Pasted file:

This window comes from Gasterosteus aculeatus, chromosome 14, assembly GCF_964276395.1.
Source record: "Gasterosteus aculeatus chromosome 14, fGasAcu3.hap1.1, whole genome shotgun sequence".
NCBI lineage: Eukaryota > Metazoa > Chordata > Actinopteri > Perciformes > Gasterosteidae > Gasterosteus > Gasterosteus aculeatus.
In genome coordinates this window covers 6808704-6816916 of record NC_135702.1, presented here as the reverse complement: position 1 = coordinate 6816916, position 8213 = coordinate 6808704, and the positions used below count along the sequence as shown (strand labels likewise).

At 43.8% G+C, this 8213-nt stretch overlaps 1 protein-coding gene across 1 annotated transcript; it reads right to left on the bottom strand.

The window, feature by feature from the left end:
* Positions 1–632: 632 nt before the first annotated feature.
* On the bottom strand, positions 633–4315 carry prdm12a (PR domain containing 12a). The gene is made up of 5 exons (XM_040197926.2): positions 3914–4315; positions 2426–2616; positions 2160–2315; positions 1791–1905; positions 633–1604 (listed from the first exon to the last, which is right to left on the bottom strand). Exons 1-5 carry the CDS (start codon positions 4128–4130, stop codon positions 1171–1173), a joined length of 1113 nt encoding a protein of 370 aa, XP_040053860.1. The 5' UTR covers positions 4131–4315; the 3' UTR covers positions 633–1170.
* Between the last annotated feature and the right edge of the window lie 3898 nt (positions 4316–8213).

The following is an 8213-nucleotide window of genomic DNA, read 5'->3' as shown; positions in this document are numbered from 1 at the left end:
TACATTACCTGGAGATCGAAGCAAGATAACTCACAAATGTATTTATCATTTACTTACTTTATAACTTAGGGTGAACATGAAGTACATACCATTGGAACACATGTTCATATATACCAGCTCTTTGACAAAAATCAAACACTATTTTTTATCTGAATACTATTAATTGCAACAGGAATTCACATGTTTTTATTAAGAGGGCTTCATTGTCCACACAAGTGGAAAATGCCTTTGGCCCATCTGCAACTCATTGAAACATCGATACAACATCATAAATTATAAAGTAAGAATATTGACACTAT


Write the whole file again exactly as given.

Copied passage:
This window comes from Gasterosteus aculeatus, chromosome 14, assembly GCF_964276395.1.
Source record: "Gasterosteus aculeatus chromosome 14, fGasAcu3.hap1.1, whole genome shotgun sequence".
NCBI lineage: Eukaryota > Metazoa > Chordata > Actinopteri > Perciformes > Gasterosteidae > Gasterosteus > Gasterosteus aculeatus.
In genome coordinates this window covers 6808704-6816916 of record NC_135702.1, presented here as the reverse complement: position 1 = coordinate 6816916, position 8213 = coordinate 6808704, and the positions used below count along the sequence as shown (strand labels likewise).

At 43.8% G+C, this 8213-nt stretch overlaps 1 protein-coding gene across 1 annotated transcript; it reads right to left on the bottom strand.

The window, feature by feature from the left end:
* Positions 1–632: 632 nt before the first annotated feature.
* On the bottom strand, positions 633–4315 carry prdm12a (PR domain containing 12a). The gene is made up of 5 exons (XM_040197926.2): positions 3914–4315; positions 2426–2616; positions 2160–2315; positions 1791–1905; positions 633–1604 (listed from the first exon to the last, which is right to left on the bottom strand). Exons 1-5 carry the CDS (start codon positions 4128–4130, stop codon positions 1171–1173), a joined length of 1113 nt encoding a protein of 370 aa, XP_040053860.1. The 5' UTR covers positions 4131–4315; the 3' UTR covers positions 633–1170.
* Between the last annotated feature and the right edge of the window lie 3898 nt (positions 4316–8213).

The following is an 8213-nucleotide window of genomic DNA, read 5'->3' as shown; positions in this document are numbered from 1 at the left end:
TACATTACCTGGAGATCGAAGCAAGATAACTCACAAATGTATTTATCATTTACTTACTTTATAACTTAGGGTGAACATGAAGTACATACCATTGGAACACATGTTCATATATACCAGCTCTTTGACAAAAATCAAACACTATTTTTTATCTGAATACTATTAATTGCAACAGGAATTCACATGTTTTTATTAAGAGGGCTTCATTGTCCACACAAGTGGAAAATGCCTTTGGCCCATCTGCAACTCATTGAAACATCGATACAACATCATAAATTATAAAGTAAGAATATTGACACTAT